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Performance Of Selected Agents In Suppressing Explosions Of Near- Stoichiometric Methane-air Mixtures

Tamanini, F., Chaffee, J.L. and Jambor, R.L., 2000. Performance Of Selected Agents In Suppressing Explosions Of Near- Stoichiometric Methane-air Mixtures. Fire Safety Science 6: 481-492. doi:10.3801/IAFSS.FSS.6-481


This study was carried out to obtain data on the performance characteristics of two powders (sodium bicarbonate [SB] and monoammonium phosphate [MAP]) and water as explosion suppression agents, and to understand the effects of geometric variables on suppression system performance. Tests were carried out in a 2.5-m' test vessel with 10% (by volume) methane/air mixtures, both under initially quiescent and turbulent conditions. Tests with the two powder agents (SB and MAP) at a concentration of 1200 g/m3 resulted in similarly successful suppression of quiescent mixtures, with small increases in final overpressures as the detection/system trigger pressure was increased (from 0.07 to 0.55 barg [I to 8 psig]). Successful suppressions were also obtained with turbulent mixtures, although with greater overpressures than for quiescent mixtures. Water at ambient temperature (approximately 20°C) was not successful at suppressing the explosion, even when carbon dioxide was added to the charge. In tests where the suppression failed, the pressure inside the vessel reached the value corresponding to fully unvented conditions. Heated water (at or above 230°C [446°F]) performed reasonably well as a suppression agent, both in quiescent and turbulent tests, for trigger pressures up to 055 barg (8 psig). The introduction of the superheated water into the vessel, however, contributed about 0.83 barg (12 psig) to the total pressure increase.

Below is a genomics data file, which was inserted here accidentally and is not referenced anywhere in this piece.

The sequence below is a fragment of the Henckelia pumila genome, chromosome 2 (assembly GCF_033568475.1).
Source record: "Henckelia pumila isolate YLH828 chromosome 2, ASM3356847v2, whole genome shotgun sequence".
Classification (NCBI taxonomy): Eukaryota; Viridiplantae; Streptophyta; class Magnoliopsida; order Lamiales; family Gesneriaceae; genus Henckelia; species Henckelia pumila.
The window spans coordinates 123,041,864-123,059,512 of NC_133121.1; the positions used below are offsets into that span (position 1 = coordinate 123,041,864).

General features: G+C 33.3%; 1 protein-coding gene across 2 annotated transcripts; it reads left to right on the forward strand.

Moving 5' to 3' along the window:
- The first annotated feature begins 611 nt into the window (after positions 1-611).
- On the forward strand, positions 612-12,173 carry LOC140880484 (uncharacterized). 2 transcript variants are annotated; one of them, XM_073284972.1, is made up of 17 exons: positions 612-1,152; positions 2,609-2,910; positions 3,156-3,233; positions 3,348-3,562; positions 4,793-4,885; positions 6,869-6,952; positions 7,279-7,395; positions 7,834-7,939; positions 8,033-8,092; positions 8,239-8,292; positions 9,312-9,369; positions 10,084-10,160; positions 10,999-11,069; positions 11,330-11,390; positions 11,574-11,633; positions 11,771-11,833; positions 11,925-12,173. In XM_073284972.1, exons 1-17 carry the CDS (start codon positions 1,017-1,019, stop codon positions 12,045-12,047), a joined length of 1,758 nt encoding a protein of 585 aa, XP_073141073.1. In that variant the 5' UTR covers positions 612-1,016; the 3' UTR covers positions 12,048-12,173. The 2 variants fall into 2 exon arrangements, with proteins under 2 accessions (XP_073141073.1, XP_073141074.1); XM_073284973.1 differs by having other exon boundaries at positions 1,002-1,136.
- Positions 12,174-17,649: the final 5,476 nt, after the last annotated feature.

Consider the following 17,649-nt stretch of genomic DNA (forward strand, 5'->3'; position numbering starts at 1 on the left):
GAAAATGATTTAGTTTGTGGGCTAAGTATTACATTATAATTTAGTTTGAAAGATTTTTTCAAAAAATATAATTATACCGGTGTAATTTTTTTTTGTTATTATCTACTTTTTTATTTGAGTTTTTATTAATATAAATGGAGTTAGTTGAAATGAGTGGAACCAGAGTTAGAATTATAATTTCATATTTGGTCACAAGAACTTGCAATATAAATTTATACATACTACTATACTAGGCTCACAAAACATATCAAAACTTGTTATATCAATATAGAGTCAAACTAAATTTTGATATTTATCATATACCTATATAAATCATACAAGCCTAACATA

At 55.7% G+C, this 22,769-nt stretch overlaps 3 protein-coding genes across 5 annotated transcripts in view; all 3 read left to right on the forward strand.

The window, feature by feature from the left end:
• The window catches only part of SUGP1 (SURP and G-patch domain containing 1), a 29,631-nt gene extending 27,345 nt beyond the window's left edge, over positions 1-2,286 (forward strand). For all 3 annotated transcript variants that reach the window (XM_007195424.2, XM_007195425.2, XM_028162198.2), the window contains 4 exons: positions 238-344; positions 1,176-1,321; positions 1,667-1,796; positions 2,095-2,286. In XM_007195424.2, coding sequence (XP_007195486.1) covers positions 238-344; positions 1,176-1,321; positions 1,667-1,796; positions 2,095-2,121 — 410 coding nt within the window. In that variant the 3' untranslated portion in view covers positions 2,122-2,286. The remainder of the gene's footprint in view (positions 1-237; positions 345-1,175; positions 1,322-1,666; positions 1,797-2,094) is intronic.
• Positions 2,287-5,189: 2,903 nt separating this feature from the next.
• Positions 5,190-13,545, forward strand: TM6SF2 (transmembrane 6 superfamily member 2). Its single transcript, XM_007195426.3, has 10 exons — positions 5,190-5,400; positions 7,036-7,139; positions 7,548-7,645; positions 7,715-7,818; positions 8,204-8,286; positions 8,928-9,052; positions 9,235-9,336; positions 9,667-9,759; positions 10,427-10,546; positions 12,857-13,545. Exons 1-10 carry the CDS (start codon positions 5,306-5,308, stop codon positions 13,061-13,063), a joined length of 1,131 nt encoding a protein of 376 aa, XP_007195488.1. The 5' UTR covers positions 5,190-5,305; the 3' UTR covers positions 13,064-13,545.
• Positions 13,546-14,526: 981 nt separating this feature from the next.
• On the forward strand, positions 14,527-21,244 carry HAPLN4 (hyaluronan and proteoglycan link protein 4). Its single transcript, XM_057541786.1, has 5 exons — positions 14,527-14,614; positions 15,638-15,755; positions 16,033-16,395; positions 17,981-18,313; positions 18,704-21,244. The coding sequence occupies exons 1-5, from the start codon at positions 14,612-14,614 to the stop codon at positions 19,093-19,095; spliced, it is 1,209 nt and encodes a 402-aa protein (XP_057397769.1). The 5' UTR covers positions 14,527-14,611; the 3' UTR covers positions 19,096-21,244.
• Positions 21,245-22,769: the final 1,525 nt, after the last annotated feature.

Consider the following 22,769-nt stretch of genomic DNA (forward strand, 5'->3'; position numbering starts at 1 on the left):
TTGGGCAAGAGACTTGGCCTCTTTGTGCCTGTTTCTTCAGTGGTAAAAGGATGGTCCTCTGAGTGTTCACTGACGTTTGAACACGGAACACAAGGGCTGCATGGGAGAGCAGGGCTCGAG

explosion suppression, sodium bicarbonate, monoammonium phosphate, heated water, methane/air explosions

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